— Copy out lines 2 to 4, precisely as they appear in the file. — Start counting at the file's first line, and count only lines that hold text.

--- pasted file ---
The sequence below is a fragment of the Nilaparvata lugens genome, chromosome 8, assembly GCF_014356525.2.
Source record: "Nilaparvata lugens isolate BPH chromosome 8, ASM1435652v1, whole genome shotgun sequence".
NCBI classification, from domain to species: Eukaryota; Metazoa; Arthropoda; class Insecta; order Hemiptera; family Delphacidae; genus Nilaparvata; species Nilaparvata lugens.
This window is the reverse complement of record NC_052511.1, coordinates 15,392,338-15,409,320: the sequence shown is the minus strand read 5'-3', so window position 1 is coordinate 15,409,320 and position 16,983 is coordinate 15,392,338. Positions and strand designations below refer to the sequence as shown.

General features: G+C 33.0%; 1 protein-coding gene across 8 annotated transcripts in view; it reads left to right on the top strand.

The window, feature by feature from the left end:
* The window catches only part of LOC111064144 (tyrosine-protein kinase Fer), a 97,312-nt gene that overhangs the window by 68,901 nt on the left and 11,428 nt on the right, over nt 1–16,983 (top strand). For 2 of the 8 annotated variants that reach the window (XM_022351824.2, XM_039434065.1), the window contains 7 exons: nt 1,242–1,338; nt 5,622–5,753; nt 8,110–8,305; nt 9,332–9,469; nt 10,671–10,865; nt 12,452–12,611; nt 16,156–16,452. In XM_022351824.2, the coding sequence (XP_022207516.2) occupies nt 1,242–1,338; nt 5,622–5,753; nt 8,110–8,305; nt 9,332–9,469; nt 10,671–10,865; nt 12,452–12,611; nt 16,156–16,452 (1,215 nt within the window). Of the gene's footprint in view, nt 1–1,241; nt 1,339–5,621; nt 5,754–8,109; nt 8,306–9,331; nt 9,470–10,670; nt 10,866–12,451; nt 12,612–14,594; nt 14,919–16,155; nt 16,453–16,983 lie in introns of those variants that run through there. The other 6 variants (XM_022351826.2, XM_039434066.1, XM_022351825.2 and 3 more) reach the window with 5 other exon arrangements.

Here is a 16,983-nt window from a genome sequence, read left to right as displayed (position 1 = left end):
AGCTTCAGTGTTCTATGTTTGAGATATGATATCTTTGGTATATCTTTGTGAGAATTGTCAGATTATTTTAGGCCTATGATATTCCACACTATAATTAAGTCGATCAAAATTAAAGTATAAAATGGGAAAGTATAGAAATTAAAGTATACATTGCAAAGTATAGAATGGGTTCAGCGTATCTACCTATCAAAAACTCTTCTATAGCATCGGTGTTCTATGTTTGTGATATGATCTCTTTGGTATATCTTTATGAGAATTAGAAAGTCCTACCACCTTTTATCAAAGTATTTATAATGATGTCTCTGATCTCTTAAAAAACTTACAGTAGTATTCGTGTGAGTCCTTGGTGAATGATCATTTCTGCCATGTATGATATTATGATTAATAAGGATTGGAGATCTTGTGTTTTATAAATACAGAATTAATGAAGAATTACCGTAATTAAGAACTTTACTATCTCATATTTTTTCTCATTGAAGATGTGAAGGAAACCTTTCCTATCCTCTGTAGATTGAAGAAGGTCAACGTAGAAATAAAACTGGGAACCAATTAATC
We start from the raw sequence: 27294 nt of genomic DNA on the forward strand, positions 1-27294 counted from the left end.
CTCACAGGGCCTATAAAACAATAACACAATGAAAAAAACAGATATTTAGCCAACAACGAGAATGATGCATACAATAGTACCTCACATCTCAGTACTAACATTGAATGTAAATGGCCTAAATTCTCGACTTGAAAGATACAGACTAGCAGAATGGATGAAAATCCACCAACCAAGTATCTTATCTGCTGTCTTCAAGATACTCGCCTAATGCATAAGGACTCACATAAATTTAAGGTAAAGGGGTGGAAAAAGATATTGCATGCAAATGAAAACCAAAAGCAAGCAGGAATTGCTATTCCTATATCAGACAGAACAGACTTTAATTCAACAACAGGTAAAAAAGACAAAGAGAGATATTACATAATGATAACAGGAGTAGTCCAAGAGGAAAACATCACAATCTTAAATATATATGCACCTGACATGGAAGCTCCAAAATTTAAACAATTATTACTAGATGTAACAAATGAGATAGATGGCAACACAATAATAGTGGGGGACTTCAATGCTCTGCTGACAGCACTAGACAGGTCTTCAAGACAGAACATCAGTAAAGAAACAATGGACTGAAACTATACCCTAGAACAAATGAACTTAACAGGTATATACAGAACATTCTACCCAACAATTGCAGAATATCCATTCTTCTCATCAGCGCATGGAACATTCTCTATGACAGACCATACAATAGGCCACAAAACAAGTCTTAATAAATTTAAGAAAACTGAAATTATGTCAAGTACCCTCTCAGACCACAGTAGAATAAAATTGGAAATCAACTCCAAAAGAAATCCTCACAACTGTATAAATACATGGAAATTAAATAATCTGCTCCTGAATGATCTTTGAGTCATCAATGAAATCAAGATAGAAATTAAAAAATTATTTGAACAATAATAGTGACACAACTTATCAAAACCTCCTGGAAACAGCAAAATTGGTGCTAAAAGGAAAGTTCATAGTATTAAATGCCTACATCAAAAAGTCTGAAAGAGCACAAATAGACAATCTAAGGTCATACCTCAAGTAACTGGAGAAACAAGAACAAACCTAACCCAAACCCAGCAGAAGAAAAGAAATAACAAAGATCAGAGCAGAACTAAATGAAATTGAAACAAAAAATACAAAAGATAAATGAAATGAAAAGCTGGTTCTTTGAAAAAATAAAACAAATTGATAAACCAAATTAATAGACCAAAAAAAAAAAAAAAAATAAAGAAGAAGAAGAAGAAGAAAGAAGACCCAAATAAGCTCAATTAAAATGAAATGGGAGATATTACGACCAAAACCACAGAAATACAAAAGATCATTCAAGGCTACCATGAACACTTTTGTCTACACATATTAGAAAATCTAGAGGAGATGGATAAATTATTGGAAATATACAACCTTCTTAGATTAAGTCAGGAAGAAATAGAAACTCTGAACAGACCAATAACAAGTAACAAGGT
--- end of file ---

Source record: "Nilaparvata lugens isolate BPH chromosome 8, ASM1435652v1, whole genome shotgun sequence".
NCBI classification, from domain to species: Eukaryota; Metazoa; Arthropoda; class Insecta; order Hemiptera; family Delphacidae; genus Nilaparvata; species Nilaparvata lugens.
This window is the reverse complement of record NC_052511.1, coordinates 15,392,338-15,409,320: the sequence shown is the minus strand read 5'-3', so window position 1 is coordinate 15,409,320 and position 16,983 is coordinate 15,392,338. Positions and strand designations below refer to the sequence as shown.